It is true, however, that if you put a large implant in a small breast, it will feel firmer or look and feel less natural than if you put a smaller implant in a larger breast.  This is a function of how much tissue is covering the implant and should not be confused with capsular contracture.
Instead of gaining weight, consider a second opinion with another board certified plastic surgeon.

BMI and CC

Dear Aneri,
  Congratulation on perfect BMI - 19. 
 I have been in plastic surgery practice for 29 years. I have never heard, read or noticed personally any association between BMI and capsule contracture. 
 The most common causes for capsule contracture are bleeding, infection or biofilm (bacteria embeded in the capsule and on the implant).
 It sounds like you need to have an additional consultation with an experienced, skilled and knowledgeable board certified plastic surgeon who operates in accredited surgery center for your safety.
  Most importantly, check the before and after pictures in the photo gallery, to make sure that they are numerous, consistent and attractive with nice cleavage, perky, symmetrical and natural looking.
              Best of luck and stay skinny,
                                                             Dr Widder

Capsular contracture and BMI

I do not know of any studies suggesting that capsular contracture is associated with a higher BMI. Best of luck.

Steven Wallach, MD
New York Plastic Surgeon
4.1 out of 5 stars 24 reviews

Capsular Contracture and Body Weight

While I am not aware of firm data on this subject, in my experience under weight patients tend to a higher risk of capsular contracture and have less coverage to cover the implant if the contracture is a lower grade like grade one or two.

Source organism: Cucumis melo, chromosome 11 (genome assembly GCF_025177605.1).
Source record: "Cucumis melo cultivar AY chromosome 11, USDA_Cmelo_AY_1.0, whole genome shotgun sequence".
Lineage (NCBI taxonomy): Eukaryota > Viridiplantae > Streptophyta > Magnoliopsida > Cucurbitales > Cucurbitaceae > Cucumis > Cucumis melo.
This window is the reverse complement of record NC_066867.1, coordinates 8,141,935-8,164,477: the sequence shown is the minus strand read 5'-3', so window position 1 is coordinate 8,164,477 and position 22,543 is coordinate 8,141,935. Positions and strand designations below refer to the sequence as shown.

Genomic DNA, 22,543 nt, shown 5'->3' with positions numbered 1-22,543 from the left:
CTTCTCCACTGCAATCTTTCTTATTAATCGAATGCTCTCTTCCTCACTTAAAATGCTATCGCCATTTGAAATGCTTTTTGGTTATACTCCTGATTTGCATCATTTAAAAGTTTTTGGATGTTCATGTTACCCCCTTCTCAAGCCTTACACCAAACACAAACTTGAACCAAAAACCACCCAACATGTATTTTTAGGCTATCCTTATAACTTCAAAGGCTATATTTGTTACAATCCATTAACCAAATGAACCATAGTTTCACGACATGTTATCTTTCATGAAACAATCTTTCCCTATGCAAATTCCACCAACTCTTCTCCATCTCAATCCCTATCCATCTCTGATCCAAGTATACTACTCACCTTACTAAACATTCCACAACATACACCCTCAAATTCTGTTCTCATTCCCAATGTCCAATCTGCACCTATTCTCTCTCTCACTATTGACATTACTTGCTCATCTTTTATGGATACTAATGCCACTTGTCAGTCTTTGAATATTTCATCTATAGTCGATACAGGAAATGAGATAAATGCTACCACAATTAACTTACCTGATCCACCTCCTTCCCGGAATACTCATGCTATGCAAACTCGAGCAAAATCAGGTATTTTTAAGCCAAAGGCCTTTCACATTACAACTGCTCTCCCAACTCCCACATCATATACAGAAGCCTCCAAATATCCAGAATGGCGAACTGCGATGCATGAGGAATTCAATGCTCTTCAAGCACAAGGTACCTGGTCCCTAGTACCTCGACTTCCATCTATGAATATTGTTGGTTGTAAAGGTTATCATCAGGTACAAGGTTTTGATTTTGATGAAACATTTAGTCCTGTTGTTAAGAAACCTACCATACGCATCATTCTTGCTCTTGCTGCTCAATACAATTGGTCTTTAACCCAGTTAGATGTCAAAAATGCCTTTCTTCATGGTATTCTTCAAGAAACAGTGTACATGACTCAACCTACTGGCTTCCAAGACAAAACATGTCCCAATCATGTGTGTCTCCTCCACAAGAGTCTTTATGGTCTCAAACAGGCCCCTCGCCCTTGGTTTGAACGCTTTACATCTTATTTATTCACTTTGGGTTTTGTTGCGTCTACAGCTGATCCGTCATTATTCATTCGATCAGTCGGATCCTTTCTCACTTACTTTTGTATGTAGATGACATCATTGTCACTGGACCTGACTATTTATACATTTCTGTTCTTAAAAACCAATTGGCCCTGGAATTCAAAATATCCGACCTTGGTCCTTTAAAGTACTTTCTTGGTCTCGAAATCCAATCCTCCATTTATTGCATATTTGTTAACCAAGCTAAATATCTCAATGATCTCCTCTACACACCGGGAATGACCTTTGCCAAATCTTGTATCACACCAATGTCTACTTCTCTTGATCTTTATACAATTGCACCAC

You don't have to gain weight but you are likely to get a less appealing result if you are under weight for your height.

Regardless of your weight or body mass index, a good diet with lean protein, complex carbs (fruits and veggies) and non-animal based fat is a good idea for best healing.

Deborah Ekstrom, MD
Worcester Plastic Surgeon
4.7 out of 5 stars 38 reviews

Body mass and capsular contracture

I don't believe there is any relationship between body mass and capsular contracture. It is sometimes helpful to get a second opinion. I recommend a board-certified plastic surgeon who has an excellent reputation, good preoperative and postoperative photos, and who is especially experienced in this field.

Ira H. Rex lll, MD
Fall River Plastic Surgeon
4.6 out of 5 stars 43 reviews

Is there a relationship between body mass and CC?

If the implants are placed under the muscle there should be an excellent chance that capsular contracture can be avoided even in a very thin patient.  It is true, however, that the edges of the implant (or rippling when it occurs) tend to be more visible on some very thin patients. 

These answers are for educational purposes and should not be relied upon as a substitute for medical advice you may receive from your physician. If you have a medical emergency, please call 911. These answers do not constitute or initiate a patient/doctor relationship.